Each Black Widow carried a crew of three: an accomplished instrument pilot, a highly trained radar operator and a weather observer. The military pilots were members of Air Materiel Command’s All-Weather Flying Division, and underwent careful screening to ensure they were well suited to the program. In addition to their volunteer spirit, the crews had to project a high level of alertness and confidence and be unfazed by the unexpected dangers of such hazardous research.
These particular Black Widows were obtained from a weather reconnaissance outfit being terminated in Alaska, the Cold Weather Testing Detachment, Unit 616, based at Ladd Army Airfield near Fairbanks. The twin-engine P-61 was chosen for the study largely because of its sturdy construction, durability and onboard radar. NACA engineers equipped the Black Widows with instruments to measure their response to turbulence, and installed transponders so they could be tracked. In effect, the entire airplane was a storm turbulence sensor.
To supplement the Black Widows, the Soaring Society of America loaned the Thunderstorm Project three Pratt-Read TG-32 two-seat gliders for exploration of smaller cumulus clouds. This group of pilots made 141 flights under a contract with the Weather Bureau, and on numerous occasions flew into full-stage thunderstorms—frightening conditions for a glider ride! During one flight, pilot Paul Tuntland was caught inside a powerful thunderstorm updraft over Florida on July 25, 1946, that took him from his release point at 4,000 feet up to 22,700 feet, setting a new national altitude record for two-place gliders.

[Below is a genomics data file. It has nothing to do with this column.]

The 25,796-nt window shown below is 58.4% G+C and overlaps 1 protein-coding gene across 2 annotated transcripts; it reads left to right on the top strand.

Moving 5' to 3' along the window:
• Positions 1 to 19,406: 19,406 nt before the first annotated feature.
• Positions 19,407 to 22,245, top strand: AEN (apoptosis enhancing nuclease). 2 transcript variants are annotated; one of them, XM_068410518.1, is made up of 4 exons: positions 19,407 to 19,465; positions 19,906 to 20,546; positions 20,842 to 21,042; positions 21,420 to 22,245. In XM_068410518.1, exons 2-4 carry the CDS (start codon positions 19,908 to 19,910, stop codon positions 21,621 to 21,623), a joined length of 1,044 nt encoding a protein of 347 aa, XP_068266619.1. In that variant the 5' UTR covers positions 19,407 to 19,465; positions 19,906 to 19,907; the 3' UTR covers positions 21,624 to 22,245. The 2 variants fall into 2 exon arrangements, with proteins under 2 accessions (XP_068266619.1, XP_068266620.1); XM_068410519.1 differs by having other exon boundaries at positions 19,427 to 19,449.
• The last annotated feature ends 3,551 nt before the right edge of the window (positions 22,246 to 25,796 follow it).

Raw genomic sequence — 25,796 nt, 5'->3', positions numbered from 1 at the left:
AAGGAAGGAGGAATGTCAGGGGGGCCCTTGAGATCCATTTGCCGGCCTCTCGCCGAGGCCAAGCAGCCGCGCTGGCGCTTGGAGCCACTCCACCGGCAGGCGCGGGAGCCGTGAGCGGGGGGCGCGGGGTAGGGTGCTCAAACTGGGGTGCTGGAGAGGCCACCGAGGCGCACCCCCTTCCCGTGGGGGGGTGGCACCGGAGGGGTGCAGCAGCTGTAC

The Thunderstorm Project also used a variant of the P-61, the F-15 Reporter, to take close-up photographs of thunderstorms and make complete reconnaissance flights around them. A movie camera, controlled by the pilot, was installed in the Reporter’s nose section. Ground radar would track the F-15 as it circled a thunderstorm, giving the storm cell’s exact dimensions and location.
Engineers checked all the onboard recording equipment before and after every flight. The turbulent flying conditions could easily play havoc with instrumentation, so technicians took no chances with these delicate devices.
Pilots were instructed to set the airplane trim for straight and level flight prior to entering a thunderstorm, and to exert minimal control input once they had penetrated the storm. Power settings and control surface movements were constantly recorded, and instrument panels filmed. Considering the severe conditions inside the thunderclouds, and the P-61s’ dramatic reactions to violent updrafts and downdrafts, getting usable film footage was not easy. Motion picture film of a Black Widow’s instrument panel as it flew through a storm cell showed the needles on the horizon and altimeter gauges jumping all over the place.